In the middle of the Barbie aisle at a Wal-Mart in suburban Toronto, my five-year-old niece and I were engaged in a quiet battle of wills. Along with a fear of elevator doors and mild hypochondria, we apparently also share a stubborn streak, and no one else was around to temper it.
I had promised her a toy to reward her for accompanying me while running really boring errands. As her eyes scanned the incredibly pink aisle, they stopped at the doll with long blonde hair, piercing blue eyes and a neon minidress on her waif-like body. She picked it up and looked at me, her big brown eyes brimming with hope.
I pointed to another doll, with a deep brown skin tone. “What about this one!? Isn’t she sooo pretty?” I gushed.
She wasn’t buying it. The packaging wasn’t as pretty, she didn’t have the same clip-in extensions blondie offered and she was just wearing a swimsuit, which was a little weird. Being a mature adult, I upped the ante: I told her I would buy her the brown doll and the official Barbie convertible. Nah, she said.
Why was I so hell-bent on buying her a brown doll — and with such blinding determination that I was inadvertently recreating a rap video with a swimsuit-clad brown-skinned woman riding in a convertible? (In the end, I bought her a puzzle and somehow felt like the worst auntie in the world.)
After thinking about it (for six months now), I realize it’s not as straightforward as “brown girls should have brown dolls.” This doll held possibilities. I don’t think I ever saw a brown Barbie as child. And I certainly never saw one that looked anything like me. Having one would have been just plain fun.
A few weeks ago, Mattel introduced Barbies that might actually look like some of the little girls that play with them — they come in four different sizes, including petite, curvy and tall, are available with seven skin tones and 24 hairstyles. Finally.
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Just as my dad was quick to point out a politician or brilliant scientist of South Asian descent to me while I was growing up, kids should also see themselves in everyday objects. Dolls in particular have potential to reflect kids (and their friends) in a way no other toys can. As problematic as Barbie is, it’s hard to deny she’s been the reigning alpha female for decades in a little girl’s toy collection.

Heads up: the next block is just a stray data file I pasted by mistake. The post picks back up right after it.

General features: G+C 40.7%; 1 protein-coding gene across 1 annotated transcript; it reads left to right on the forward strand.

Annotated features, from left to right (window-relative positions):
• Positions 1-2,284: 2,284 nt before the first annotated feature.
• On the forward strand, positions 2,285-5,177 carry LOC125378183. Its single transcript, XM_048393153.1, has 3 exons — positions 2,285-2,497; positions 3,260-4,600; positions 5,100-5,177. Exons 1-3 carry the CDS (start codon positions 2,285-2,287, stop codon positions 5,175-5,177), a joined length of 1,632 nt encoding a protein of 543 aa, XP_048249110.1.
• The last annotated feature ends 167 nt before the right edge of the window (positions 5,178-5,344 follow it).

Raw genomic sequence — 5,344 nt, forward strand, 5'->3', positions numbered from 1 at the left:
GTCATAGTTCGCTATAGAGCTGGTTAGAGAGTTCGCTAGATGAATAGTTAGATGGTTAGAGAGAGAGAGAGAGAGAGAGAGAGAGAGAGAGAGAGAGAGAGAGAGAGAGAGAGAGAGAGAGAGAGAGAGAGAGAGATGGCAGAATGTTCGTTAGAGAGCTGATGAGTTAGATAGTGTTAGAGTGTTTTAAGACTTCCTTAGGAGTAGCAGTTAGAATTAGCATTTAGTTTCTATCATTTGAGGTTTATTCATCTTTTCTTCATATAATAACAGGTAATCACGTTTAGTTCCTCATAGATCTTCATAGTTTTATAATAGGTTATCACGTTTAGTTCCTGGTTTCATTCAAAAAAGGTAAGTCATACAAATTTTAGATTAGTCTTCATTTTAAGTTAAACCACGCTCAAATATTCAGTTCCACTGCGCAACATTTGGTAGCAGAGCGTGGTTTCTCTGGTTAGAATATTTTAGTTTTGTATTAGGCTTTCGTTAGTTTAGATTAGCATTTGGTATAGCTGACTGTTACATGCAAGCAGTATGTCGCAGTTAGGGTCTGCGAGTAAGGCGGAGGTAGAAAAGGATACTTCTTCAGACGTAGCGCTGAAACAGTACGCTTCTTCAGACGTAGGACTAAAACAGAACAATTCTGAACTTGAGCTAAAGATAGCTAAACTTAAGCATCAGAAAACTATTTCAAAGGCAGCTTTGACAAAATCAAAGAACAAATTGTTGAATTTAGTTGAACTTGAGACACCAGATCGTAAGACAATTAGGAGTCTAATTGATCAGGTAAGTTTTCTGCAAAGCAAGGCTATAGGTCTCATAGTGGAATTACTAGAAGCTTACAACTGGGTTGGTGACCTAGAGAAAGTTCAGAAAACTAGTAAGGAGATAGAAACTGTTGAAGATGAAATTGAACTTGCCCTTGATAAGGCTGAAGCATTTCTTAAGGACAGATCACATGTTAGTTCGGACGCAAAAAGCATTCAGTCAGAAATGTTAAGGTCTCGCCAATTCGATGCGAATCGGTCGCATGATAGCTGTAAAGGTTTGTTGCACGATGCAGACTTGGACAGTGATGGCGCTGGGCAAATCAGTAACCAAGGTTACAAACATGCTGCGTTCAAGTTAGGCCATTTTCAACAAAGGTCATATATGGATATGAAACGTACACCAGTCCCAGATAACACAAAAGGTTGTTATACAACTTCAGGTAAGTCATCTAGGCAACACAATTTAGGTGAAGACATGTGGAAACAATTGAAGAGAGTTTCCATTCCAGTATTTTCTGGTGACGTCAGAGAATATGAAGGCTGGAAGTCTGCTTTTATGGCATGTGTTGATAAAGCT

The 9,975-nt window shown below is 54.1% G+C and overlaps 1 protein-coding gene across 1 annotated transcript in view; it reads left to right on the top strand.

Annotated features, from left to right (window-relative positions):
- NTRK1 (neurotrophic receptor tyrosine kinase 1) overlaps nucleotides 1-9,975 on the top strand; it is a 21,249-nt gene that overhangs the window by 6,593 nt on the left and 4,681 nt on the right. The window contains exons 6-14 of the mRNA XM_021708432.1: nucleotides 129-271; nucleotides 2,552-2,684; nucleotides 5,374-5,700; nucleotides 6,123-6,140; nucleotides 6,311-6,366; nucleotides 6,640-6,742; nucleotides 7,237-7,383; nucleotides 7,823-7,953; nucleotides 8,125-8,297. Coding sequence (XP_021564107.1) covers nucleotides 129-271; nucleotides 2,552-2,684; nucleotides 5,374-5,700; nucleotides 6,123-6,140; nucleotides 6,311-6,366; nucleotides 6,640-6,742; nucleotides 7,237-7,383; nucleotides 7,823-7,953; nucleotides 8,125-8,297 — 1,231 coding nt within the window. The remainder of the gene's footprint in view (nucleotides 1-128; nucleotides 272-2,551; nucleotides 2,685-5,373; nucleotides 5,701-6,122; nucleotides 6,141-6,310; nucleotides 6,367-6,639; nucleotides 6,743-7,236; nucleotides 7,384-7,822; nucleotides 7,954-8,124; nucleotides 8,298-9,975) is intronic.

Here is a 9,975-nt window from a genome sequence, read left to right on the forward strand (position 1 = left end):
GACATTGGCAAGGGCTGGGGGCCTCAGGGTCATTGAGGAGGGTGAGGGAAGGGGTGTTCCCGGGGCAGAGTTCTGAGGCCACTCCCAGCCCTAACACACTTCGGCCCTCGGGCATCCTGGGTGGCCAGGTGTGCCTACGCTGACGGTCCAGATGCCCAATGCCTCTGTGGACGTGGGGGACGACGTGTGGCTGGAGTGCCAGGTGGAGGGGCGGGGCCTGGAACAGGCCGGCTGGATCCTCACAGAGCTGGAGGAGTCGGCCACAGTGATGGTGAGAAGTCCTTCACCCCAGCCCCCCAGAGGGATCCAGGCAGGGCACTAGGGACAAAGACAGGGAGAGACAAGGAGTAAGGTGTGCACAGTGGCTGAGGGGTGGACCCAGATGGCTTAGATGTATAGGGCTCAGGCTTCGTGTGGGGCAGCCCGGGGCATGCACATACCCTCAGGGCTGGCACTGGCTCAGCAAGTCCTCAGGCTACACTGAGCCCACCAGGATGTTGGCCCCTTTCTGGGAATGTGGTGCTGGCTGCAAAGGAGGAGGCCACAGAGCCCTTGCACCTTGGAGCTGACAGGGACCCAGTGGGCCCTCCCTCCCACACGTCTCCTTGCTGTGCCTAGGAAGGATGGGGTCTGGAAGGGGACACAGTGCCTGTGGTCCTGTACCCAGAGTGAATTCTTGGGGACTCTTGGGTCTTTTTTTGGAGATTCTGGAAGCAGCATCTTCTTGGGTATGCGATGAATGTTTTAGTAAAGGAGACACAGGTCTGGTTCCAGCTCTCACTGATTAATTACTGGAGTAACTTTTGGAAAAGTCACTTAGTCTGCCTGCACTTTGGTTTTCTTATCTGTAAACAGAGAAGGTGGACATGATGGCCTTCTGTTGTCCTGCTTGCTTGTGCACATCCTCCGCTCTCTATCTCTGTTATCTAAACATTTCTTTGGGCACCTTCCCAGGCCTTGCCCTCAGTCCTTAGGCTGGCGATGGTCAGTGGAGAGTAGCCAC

“Toys, after all — the objects we invite into children’s lives to entertain them and also to shape them — reflect society’s highest aspirations for itself,” writes Megan Garber at The Atlantic.
Would owning a doll that looked like me have made a difference in my life in any way? I’m not sure. While my Barbies didn’t make me yearn for blue eyes or blonde hair, they probably reinforced notions from my own culture that these features made you special, beautiful. But I absolutely loved my Barbies, and just like how I could never find a tacky magnet with my name on it at Zellers, Barbie was one more thing I didn’t expect to find any piece of myself in. I would give mine “normal” names like “Becky.” It didn’t occur to me she could have a name like mine. She didn’t look like me.
The new Mattel Barbies have made it possible for kids to find a doll that looks like them, one they can instinctually relate to. They have also provided an opportunity to normalize diversity. While I believe my niece should have dolls that look like her, she should also have dolls that look different from her.
On a 2014 segment on race and dolls on MSNBC’s Melissa Harris-Perry show, the host asks: “If you could love and nurture baby dolls of different races, might that begin to break down some of those implicit biases?”
“Precisely,” answered her guest, Lise Eliot, associate professor of neuroscience at the Chicago Medical School.
Just as brown kids like me played white characters in our Barbie productions, white kids can create a cast as diverse as a Shonda Rhimes’ show. Kids like my niece should feel like they can name their dolls whatever they want — Pooja or Zaiba or Yuki — and that that’s all normal.
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Even without Mattel’s new additions, kids today have more choice. There’s Dora, Doc McStuffins and a million expensive ways to customize your own dolls. My sister went as far to drop more than $100 to customize an American Girl doll that would reflect some of her daughter’s features. As a three-year-old, my niece named the doll Zahra and loved it for a whole five minutes. But as she grew up and Disney princess culture took over her life, she drifted more towards Elsa and less towards Tiana.
This preference made me panic, reminding me of the Kenneth and Mamie Clark “doll test” from the 1940s, which showed all the heartbreaking ways black children preferred white dolls to black dolls. I realize I don’t live in 1940s segregated America but notions of white beauty have crept into my life from all directions — not just from North American culture but coming from a post-colonial nation like Pakistan where millions of dollars are spent each year on lightening creams like Fair and Lovely (yes, this is the actual name of the top-selling lightening cream). All these things manifested in that ill-fated shopping trip, when I tried to bully her into choosing a doll for the “right” reasons.
My real fear is that my niece will have a hard time loving her skin, no matter how much her family reinforces how beautiful it is. It’s the anxiety I feel when she tells me,“I’m browner than you.” But maybe it’s just a simple observation. She states it plainly — all the subtext comes from me. Maybe her Dora and Doc dolls already have her loving the skin she’s in. Maybe she wanted the blonde Barbie because of her cool neon-coloured hair extensions and not because she thought pale skin was prettier. Maybe we’ve made more progress than I think we have. Man, I hope so.